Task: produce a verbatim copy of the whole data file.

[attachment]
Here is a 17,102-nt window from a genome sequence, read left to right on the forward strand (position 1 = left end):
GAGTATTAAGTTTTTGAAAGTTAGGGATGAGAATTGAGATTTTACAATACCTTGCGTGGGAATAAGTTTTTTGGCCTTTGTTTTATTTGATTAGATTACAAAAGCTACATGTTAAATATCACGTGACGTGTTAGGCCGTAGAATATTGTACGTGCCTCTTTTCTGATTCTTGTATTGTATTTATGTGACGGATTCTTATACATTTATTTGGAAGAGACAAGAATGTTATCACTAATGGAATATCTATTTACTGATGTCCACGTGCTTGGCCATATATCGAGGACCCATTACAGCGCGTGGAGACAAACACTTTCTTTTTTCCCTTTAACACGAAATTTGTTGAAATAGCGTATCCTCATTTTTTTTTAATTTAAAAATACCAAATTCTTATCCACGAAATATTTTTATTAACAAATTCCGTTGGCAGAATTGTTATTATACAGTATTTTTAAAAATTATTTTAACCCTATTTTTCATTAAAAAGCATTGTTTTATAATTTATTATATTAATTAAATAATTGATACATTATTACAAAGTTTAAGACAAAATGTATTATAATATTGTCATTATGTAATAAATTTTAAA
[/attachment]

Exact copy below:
Here is a 17,102-nt window from a genome sequence, read left to right on the forward strand (position 1 = left end):
GAGTATTAAGTTTTTGAAAGTTAGGGATGAGAATTGAGATTTTACAATACCTTGCGTGGGAATAAGTTTTTTGGCCTTTGTTTTATTTGATTAGATTACAAAAGCTACATGTTAAATATCACGTGACGTGTTAGGCCGTAGAATATTGTACGTGCCTCTTTTCTGATTCTTGTATTGTATTTATGTGACGGATTCTTATACATTTATTTGGAAGAGACAAGAATGTTATCACTAATGGAATATCTATTTACTGATGTCCACGTGCTTGGCCATATATCGAGGACCCATTACAGCGCGTGGAGACAAACACTTTCTTTTTTCCCTTTAACACGAAATTTGTTGAAATAGCGTATCCTCATTTTTTTTTAATTTAAAAATACCAAATTCTTATCCACGAAATATTTTTATTAACAAATTCCGTTGGCAGAATTGTTATTATACAGTATTTTTAAAAATTATTTTAACCCTATTTTTCATTAAAAAGCATTGTTTTATAATTTATTATATTAATTAAATAATTGATACATTATTACAAAGTTTAAGACAAAATGTATTATAATATTGTCATTATGTAATAAATTTTAAA